And what about the surge of parent demand for scarce seats in charter schools? Those parents, he says, are being fooled. “All these parents who got kids in charters got kids in public too. No win for them. I got friends who got babies in charters in Gray Academy, New Horizons, even some of the KIPP schools [charter schools],  and their older kids are going to University , they’re going to Science district magnet high schools]. - those kids are going to be affected too.” Superintendent Cerf was able to protect classrooms through careful cuts, but next year he’ll “have to lay teachers off...decimate that whole thing.”

[Note: University and Science are magnet schools with strict admissions criteria. They serve far fewer students with special needs and free/reduced lunch eligibility than Newark's  traditional or charter schools. University has 0 English Language Learners. Science Park has 1.]

Note the pattern. Throughout the speech, Baraka relies on divisiveness: charter schools vs. traditionals; charter school parents vs. traditional district parents; students in general education vs. children with special  needs, the South and West Wards vs. the North and East Wards of Newark.

Then the next day Mayor Baraka backs the “Unity Slate.” (Through some backroom finagling he was able to select one of the three candidates. His pick, Leah Owens, was one of his teachers when he was principal of Central High and  now works for NJ Communities United, the union backed-group that campaigned for Baraka in the last election, organized students against Cami Anderson, and describes school choice as “ right-wing efforts to funnel tax dollars into private and charter schools.” ELC’s PR person Sharon Krengel is on its Board.

Now, the Mayor is right about a number of issues. The relatively rapid expansion of charter schools in Newark presents grave fiscal challenges for the traditional district*, although it’s worth remembering that independent schools have been part of the city’s educational landscape for over twenty years. Newly-empowered parents are demanding seats in effective public schools, which right now happen to mostly be charters, and families appear to be less likely to be placated by ward bosses.

All these shifts require  the district to implement transitional budgeting and downsizing, a very difficult task. Certainly, the State needs to help out, although, as Baraka himself acknowledges, fully funding N.J.’s quixotic school funding formula, despite ELC’s remonstrations,  will never happen.

However, when a mayor  privileges his personal agenda  over community need, he loses credibility. Baraka's blatantly divisive commentary to the City Council -- "Unity" school board slate or not -- diminishes his integrity and leadership.  In 2014 school choice in Newark was a wedge issue that swung Baraka’s way. In 2016 it will be a wedge issue too and Baraka is betting that smearing the charter school sector will produce another personal victory. At this point, that's a risky proposition.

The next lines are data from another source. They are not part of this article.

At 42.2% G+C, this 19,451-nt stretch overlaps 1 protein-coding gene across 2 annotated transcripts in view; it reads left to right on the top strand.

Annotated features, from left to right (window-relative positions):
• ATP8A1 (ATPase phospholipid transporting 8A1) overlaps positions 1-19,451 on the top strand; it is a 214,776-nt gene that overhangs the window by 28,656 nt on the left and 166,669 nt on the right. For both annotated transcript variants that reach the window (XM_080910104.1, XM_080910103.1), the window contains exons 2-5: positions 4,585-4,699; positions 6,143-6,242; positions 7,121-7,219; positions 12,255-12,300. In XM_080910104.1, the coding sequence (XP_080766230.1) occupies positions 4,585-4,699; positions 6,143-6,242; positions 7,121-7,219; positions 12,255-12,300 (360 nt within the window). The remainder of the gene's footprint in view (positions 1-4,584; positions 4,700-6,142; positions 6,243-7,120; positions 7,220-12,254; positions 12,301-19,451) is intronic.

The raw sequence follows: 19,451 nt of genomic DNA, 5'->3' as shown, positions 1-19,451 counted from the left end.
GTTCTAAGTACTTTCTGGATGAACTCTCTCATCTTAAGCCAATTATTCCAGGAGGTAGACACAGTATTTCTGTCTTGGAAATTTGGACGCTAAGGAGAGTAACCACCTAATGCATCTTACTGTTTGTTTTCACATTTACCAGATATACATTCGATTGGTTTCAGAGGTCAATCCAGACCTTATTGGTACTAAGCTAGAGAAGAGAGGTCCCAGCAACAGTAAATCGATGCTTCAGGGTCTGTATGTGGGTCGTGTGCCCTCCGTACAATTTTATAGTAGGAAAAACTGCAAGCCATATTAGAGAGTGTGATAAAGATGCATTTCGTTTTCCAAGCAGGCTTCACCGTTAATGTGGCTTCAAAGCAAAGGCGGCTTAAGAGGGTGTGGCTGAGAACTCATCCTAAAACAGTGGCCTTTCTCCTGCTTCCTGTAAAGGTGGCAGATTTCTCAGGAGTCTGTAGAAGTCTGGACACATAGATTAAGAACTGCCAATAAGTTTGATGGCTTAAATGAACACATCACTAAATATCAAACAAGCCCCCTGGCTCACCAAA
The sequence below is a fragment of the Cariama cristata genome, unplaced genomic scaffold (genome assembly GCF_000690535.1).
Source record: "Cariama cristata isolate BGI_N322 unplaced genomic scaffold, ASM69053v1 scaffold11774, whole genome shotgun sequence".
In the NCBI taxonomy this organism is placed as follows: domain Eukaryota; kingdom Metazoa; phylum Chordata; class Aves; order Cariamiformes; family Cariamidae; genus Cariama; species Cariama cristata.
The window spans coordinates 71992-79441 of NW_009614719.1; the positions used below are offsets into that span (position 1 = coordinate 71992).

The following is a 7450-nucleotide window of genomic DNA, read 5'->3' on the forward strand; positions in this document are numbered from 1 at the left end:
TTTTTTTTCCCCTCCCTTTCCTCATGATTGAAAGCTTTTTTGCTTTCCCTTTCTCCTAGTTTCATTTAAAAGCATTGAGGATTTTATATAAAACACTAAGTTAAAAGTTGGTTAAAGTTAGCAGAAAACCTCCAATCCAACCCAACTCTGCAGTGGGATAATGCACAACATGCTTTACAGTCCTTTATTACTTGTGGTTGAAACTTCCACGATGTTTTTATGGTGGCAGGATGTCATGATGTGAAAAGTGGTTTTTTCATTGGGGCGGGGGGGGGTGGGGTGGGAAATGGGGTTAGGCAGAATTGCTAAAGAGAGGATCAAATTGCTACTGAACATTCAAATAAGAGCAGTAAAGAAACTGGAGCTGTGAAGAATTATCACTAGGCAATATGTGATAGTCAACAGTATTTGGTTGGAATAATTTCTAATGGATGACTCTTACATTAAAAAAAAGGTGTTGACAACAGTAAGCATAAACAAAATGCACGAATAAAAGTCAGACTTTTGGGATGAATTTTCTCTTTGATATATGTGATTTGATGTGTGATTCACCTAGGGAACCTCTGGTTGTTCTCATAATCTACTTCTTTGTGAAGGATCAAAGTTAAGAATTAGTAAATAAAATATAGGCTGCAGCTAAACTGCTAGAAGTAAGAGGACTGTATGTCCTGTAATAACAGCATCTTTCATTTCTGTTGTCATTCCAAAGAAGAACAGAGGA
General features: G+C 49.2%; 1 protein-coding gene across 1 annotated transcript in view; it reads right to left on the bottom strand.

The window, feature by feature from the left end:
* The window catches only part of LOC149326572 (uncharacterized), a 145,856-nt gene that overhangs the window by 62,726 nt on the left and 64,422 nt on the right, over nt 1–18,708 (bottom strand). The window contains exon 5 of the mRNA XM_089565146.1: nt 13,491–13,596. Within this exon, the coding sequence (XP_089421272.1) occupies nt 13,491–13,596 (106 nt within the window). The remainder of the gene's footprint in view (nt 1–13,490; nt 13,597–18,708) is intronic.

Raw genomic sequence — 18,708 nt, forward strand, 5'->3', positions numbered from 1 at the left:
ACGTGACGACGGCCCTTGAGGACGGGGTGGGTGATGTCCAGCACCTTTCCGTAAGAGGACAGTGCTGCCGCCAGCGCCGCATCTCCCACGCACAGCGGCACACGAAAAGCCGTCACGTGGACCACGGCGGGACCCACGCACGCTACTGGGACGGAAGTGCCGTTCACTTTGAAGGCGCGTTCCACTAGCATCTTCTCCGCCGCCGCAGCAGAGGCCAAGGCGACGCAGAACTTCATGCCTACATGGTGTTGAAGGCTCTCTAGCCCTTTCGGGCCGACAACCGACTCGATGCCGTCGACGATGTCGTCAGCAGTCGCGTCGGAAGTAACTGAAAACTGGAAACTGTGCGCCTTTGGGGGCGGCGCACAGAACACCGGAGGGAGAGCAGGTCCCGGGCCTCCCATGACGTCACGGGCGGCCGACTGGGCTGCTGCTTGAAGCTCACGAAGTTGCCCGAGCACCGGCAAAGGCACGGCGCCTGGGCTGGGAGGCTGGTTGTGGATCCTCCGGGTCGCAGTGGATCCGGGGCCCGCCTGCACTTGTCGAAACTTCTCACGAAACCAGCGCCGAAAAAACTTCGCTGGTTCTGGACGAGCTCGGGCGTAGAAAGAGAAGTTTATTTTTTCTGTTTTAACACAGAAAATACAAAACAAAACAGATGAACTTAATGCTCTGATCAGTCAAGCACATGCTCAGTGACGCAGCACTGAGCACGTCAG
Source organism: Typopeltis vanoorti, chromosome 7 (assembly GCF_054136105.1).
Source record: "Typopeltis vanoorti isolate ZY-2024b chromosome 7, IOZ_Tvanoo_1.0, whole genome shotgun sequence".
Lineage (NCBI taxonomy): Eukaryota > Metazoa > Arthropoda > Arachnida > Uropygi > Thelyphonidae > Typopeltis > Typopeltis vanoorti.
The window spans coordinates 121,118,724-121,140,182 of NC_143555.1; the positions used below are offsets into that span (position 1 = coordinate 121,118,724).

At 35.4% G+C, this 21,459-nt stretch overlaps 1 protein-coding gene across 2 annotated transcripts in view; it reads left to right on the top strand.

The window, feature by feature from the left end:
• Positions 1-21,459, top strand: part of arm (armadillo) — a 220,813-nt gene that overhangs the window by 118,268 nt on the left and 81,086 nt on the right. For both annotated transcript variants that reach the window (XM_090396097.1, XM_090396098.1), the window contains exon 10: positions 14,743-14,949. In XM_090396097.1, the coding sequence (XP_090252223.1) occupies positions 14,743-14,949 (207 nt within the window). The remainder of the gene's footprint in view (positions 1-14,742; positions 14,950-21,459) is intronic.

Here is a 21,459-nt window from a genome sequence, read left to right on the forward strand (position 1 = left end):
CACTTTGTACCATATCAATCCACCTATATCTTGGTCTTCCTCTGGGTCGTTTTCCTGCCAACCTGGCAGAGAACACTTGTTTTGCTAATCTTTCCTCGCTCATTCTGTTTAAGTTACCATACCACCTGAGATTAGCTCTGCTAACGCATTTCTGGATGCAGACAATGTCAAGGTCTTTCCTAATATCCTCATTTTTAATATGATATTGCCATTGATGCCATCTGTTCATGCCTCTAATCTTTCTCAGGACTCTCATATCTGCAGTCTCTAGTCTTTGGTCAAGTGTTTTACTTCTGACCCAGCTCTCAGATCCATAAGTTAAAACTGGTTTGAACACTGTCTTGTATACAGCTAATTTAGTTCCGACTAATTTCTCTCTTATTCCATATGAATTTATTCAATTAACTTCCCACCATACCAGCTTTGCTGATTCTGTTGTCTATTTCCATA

* Indeed, the N.J. Department of Education's 2015-2016 analysis of state school funding shows that over the last two years Newark Public Schools has transferred more money to the city's charter schools than originally envisioned in the state charter school law: $63,189,267 more. This is due to changes in budget 'language provisions."

Friday, January 22, 2016

When Local School Boards Get it Right: Marlboro Reduces Local Testing and Values PARCC

It’s so easy to hate your local school board. Trust me on this: I’ve been a school board member for almost twelve years and I get the animus. We sit there primly at public meetings and officiously fling about arcane acronyms like confetti at a New Year’s party. We raise your taxes. We go to Atlantic City for the annual School Boards convention on your dime.  We have tense relationships with local unions who represent beloved teachers. We spend hours debating esoteric policies.

But once in a while we get things right. Today’s example of a laudable school board comes by way of  Monmouth County's Marlboro Public Schools, a white, wealthy suburb with an median household income of $130,400 and an average house cost of $648,041. Only 3.7% of students at Marlboro Middle School are economically-disadvantaged. There are so few black students (1.8%) there that they don’t even qualify as a subgroup.

Hence, Marlboro – suburban, white, wealthy – would appear to be the perfect incubator for an opt-out-of-PARCC movement, a natural ally of Save Our Schools-NJ and NJEA. In fact, last year Marlboro had the odd distinction of beating out every other Monmouth County school districts in opt-out rates. There, NJEA gloated, 37% of students, or 1,960 out of 5,200,  declined to participate in the new Common Core-aligned assessments.